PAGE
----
To me the test of how good or poor a commander Anderson was in Tunisia is that what type of performance Montgomery would have turned in if he had been assigned as expected to be the 1st Army commander and sent straight from England to encounter difficult Allies, lacking air superiority, a vulnerable and long logistics chain, far to few formations, poor equipment, an aggressive and very experienced foe and most importantly serving under an inexperienced arguably incompetent Ground commander (Eisenhower).
As for the criticism of the training, fighting abilities and battle worthiness of the units that formed the 1st Army (which by the way at the start in November 1942 was really a reinforced division) it is true that at the start the 6th Armoured, 46th and 78th Infantry Divisions had their defeats. Part of this was due to slender resources and over stretch, part to German equipment superiority and partly to political pressure to achieve unrealistic goals. What stands out to anyone who studies the Tunisian campaign is that in this School for the Soldier (a really fantastic phrase by the way used earlier in this thread thanks so much for that) the officers and men of the 1st Army learned their lessons faster and with fewer defeats than their 8th Army counterparts. This is not to be overly critical of the 8th Army for there were many obstacles in their way as well. After defeats in the first 4 months at Tebourba, Longstop and Sidi Nisr /Hunts Gap however the 1st Army bounced back, assimilated its lessons and when properly resourced and supported attacked and defeated the German Army in March in the North at Sedjenane then in April and May in Operations SWEEP and VULCAN. Much has been made of Horrocks and the role of three 8th Army divisions in Operation STRIKE in winning the final victory in Tunisia. The reality is that Operation Strike engaged an German 5th Panzer Army that was already gravely weakened from previous attacks by the First Army, the failure of its abortive counter attack in Lilac Blossom and most importantly Allied air and sea attacks. The final blow near Tunis -Operation STRIKE (which was conceived by and executed under Anderson) and involved both 5 and 9 Corps (with support from the French and II Corps in the north) finished it off.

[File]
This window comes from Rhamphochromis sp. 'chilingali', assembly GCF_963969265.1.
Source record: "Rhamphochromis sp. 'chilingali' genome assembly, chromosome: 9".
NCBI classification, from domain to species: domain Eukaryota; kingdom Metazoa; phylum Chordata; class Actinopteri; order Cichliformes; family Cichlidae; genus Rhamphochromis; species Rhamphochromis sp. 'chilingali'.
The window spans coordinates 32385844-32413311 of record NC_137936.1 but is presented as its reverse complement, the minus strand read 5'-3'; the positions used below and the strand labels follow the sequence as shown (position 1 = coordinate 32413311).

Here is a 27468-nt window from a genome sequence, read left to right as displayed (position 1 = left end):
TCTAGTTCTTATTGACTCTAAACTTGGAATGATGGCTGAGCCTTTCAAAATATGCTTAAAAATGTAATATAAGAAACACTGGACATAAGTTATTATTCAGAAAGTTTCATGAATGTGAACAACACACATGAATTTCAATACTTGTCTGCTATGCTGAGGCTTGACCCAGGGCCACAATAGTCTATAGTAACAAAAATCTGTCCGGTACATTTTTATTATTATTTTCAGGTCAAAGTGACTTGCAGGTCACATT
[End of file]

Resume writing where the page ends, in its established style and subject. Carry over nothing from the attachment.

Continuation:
Frankly I don't know where Tuker gained his view of the 1st Army's fighting abilities or prior training for at no time did any units of the 1st Army come under his direct or indirect command as GOC 4th Indian Division. In the final operations near Tunis he also worked under the command of Horrocks and for a short period. He was a very capable GOC of a fine division which by the way had experienced the bitter taste of defeat earlier in the desert war where its battle worthiness was tested. He was also terribly opinionated.
Hopefully this provides a different though more balanced perspective to this debate. I wrote Battle of the Peaks simply because I like Geoffrey Blaxland felt that the 1st Army and its commander had been done a great injustice when their achievements and sacrifices had been airbrushed from history. I believe the time is long overdue for a careful, objective and balanced study to be made of the operations of the 1st Army in Tunisia and perhaps a long overdue biography of Anderson. I suspect when all the facts are known about the problems he faced, and the support he received - his biographer's judgement will be that Anderson was not a Good Plain Cook as Monty so infamously described him, well within hearing of many junior officers thus ensuring his comments would be spread across North Africa (and a example of his very poor judgement as a GOC) but actually a Bloody Good Chef.
Good to read another perspective.
I completely agree that Anderson demands/deserves a biographer, and that Monty's powerful patronage (and cultivation of promising young officers) ensured a surfeit of supporting publications from the War until--at least--the 70s, possibly beyond.
I can only say that if you write it, i'll buy it!
(You can't manage a biography of General Sir Alan Cunningham while you're at it, can you?)
Not sure I put so much faith in the Official History, mind you. Having had a glimpse (no more) of the working papers, they seem typical of 'history by committee'. I know it takes us out of the theatre and off topic, but the correspondence between the historians (I forget which) Jackie Smyth over the Sittang Disaster suggests a rather delicate political negotiation as opposed to any dogged quest for truth.
Today it would probably be dubbed Maxwellisation.
Separate names with a comma.